Otis Report: L.A.s’ Creative Economy Slowly Regaining Jobs, but Fashion Manufacturing Continues to Shrink
The Los Angeles County fashion industry is the second-largest sector in the local creative economy, right behind the entertainment industry and just ahead of the publishing industry.
While the county’s fashion industry employed 89,900 people in 2013, those numbers are declining and will continue to shrink in the future, according to the recent “Otis Report on the Creative Economy,” which concentrates its analysis on Los Angeles and Orange counties.
The annual report, which has been prepared every year since 2007, aims to give the arts and other creative industries statistical backing to persuade local officials to adopt arts-friendly policies. It is prepared by the Los Angeles County Economic Development Corp. at the behest of the Otis College of Art and Design, which has a fashion school located at the California Market Center.
In 2008, Los Angeles County employed 98,000 workers in the fashion industry. That dipped 8.2 percent to 89,900 in 2013 and is expected to shrink another 12.2 percent to 79,000 in 2018.
Fashion jobs are also sinking in Orange County. In 2008, there were 12,600 people employed in the fashion industry, but by 2013 that had dropped by 12.7 percent to 11,000 positions. In 2018, it is estimated that fashion industry employment will decline again to 10,000 jobs.
Still, Los Angeles and Orange counties continue to employ the largest number of apparel workers in the United States, with a labor income of $4.2 billion.
While many cut-and-sew jobs are being outsourced to Asia and Latin America, Los Angeles and Orange counties remain the center for apparel design as well as production of high-end fashions and fast fashion.
The largest employer of creative talent was dominated by the entertainment industry, which was responsible for 132,700 jobs in Los Angeles County. That made up about 37 percent of the 355,600 creative jobs in the area.
Even though the entertainment industry and Hollywood have been the cornerstone of creativity in Los Angeles, it too has shed a few jobs over the past few years due to runaway production headed to more economically friendly zones such as New York, Atlanta and Canada. In 2008, there were 143,100 people working in the entertainment industry.
But many are banking on a recently revamped tax credit passed by the state legislature last fall that triples the California film tax credit to $330 million over the next five years and should bring back some production. It is estimated that by 2018 entertainment jobs will grow 12.6 percent to 149,400 positions.
Even though the national and state economies are headed for solid expansion, the creative industries in the Los Angeles region still have not returned to their 2006 greatness, when employment peaked.
While just about every industry was affected by the Great Recession, which took place between 2008 and 2010, the creative industries took a bigger hit. A lot of that is due to the disproportionate share of manufacturing jobs that make up the creative economy.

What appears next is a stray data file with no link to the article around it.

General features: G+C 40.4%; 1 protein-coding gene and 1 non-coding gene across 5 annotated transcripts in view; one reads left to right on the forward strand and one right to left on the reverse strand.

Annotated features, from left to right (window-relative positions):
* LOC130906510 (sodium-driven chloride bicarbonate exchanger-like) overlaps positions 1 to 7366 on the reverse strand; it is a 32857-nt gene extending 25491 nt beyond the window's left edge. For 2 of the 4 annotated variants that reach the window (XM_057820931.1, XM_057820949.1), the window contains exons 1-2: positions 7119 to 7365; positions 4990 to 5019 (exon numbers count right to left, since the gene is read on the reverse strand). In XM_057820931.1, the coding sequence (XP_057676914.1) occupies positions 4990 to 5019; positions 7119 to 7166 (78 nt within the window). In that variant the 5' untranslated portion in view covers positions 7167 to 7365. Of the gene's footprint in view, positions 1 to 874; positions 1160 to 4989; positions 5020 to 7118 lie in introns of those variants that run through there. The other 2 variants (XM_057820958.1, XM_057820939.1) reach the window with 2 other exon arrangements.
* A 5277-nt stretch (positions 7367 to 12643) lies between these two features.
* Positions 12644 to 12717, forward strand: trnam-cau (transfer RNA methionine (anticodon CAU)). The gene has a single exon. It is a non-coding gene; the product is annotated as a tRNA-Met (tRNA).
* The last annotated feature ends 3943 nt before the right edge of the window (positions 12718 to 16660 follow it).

In general, manufacturing in 2013 made up 9.4 percent of the jobs in the Los Angeles/Orange County region. But in the creative sector, manufacturing made up 28.7 percent of the local employment.
Between 2008 and 2013, job counts in the overall manufacturing sector declined by 13.8 percent while in the creative economy, manufacturing slipped 21.3 percent.
The greater decline in creative sector manufacturing comes from the fact that more apparel and furniture production is being outsourced to overseas factories, where labor is much cheaper than in the United States.
The report notes that some of these manufacturing jobs may return as the economy reverts to full employment, but advanced technologies and greater productivity puts a damper on that.
So, what do all these creative types earn? It’s all over the map. Of course, if you consider actors, musicians and producers, many are earning millions.
But the behind-the-scenes people have a more down-to-earth salary. In 2013, the annual median wage for advertising and promotion managers was $133,320, among the highest in the creative economy.
In the fashion industry, the median salary for a fashion designer in 2013 was $65,440, up 0.7 percent from the previous year, even though there are some Los Angeles designers who are pulling in more than $1 million a year.
Fabric and apparel patternmakers earned $52,670 in 2013, a 14.3 percent upswing over the previous year.
Over the next few years, the creative economy in Los Angeles County will continue to grow by 3.2 percent with creative jobs in 2018 growing to 363,000 in Los Angeles County. The largest gains will be in the entertainment and digital media sectors.
Modest gains will be seen in the furniture and decorative arts sectors as home building and construction boom. This growth will be tempered by employment declines in fashion, publishing and printing.